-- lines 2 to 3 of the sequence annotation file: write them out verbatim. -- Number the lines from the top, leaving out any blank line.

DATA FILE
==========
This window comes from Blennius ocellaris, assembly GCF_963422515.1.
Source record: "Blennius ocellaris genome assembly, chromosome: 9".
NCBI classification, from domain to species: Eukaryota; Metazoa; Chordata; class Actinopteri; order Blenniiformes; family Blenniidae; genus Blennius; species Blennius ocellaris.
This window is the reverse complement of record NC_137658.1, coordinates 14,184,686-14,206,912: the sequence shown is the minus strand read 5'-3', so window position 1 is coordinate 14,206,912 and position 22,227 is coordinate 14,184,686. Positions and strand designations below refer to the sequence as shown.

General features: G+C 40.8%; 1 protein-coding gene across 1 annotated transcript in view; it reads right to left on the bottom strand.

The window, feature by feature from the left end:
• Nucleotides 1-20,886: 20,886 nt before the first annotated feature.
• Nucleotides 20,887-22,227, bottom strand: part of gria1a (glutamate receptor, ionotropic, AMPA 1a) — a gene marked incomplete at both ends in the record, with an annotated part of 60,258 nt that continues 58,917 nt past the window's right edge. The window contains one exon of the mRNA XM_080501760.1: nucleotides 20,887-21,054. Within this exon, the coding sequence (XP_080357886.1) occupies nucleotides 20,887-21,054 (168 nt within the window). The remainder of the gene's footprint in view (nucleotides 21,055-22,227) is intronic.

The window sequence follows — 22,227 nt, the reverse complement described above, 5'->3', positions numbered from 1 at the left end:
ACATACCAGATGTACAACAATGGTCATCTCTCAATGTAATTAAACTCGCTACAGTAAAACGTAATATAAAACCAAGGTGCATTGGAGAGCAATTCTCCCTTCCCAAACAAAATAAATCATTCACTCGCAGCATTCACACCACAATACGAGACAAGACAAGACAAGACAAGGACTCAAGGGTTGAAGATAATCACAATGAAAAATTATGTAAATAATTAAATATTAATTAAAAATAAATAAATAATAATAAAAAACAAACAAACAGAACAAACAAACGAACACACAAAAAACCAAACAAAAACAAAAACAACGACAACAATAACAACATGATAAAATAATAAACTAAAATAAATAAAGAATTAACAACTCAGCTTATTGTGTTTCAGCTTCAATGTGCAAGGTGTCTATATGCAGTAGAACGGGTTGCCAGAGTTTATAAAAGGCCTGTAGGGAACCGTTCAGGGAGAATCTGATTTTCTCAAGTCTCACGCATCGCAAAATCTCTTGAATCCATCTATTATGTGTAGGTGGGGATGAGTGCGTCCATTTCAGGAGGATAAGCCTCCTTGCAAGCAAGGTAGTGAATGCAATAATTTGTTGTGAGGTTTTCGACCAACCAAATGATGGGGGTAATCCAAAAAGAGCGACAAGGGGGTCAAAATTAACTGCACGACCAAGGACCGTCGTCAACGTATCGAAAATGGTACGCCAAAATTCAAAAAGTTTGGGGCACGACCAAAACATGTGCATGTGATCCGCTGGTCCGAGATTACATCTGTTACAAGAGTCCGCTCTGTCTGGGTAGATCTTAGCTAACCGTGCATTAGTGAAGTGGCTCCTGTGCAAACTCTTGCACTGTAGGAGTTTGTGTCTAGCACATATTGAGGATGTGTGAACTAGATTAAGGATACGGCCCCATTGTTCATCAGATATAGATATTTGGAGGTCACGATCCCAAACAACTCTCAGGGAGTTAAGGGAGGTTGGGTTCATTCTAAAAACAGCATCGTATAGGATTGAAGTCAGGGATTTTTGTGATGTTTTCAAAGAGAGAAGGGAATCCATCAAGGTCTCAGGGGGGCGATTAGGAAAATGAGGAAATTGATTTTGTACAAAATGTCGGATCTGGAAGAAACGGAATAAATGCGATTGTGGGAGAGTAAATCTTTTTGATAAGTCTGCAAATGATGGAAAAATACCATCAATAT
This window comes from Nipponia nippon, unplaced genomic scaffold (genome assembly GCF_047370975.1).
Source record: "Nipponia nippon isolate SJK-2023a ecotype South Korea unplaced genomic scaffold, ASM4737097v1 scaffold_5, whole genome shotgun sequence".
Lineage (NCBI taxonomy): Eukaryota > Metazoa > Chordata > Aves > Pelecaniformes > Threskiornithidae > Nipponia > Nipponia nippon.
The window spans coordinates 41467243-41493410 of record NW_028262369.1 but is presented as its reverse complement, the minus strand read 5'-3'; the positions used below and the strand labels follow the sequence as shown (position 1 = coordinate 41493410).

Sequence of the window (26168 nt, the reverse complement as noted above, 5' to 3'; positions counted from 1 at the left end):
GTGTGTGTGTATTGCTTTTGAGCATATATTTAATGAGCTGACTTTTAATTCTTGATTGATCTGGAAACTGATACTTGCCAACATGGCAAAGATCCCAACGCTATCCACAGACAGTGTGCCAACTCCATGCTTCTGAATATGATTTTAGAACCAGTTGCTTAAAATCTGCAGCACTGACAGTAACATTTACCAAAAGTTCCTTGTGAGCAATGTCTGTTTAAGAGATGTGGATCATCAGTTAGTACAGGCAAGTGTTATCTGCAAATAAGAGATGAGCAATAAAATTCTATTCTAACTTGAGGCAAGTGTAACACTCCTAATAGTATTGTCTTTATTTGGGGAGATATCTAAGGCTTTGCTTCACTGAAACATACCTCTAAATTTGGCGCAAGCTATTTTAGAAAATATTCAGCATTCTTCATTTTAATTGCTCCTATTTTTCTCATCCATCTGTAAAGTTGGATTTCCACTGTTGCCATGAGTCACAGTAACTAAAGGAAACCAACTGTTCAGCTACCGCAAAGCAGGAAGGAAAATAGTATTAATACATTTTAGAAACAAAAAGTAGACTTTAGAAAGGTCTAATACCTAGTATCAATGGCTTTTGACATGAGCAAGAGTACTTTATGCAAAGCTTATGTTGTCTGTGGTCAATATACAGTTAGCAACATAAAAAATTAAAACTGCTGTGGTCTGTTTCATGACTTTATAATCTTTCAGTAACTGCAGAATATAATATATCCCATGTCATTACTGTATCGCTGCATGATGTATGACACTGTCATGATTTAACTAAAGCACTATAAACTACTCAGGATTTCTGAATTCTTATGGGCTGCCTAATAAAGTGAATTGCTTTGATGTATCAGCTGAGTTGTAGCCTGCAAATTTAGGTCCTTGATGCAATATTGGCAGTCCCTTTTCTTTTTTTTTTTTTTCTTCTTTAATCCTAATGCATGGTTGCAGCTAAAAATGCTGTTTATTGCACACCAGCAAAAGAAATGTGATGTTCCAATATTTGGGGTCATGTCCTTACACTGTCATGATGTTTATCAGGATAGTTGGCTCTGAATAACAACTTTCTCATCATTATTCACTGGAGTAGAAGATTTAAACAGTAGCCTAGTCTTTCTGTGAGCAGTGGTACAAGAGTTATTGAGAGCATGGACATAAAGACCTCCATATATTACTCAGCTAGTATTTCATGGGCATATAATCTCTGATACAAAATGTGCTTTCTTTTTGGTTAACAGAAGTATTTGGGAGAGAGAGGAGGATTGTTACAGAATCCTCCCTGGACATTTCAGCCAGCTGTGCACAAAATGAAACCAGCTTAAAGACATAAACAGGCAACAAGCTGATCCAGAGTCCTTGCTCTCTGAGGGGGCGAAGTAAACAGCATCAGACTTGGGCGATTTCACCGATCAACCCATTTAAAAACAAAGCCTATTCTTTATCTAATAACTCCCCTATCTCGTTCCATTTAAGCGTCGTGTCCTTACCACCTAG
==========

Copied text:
Source record: "Blennius ocellaris genome assembly, chromosome: 9".
NCBI classification, from domain to species: Eukaryota; Metazoa; Chordata; class Actinopteri; order Blenniiformes; family Blenniidae; genus Blennius; species Blennius ocellaris.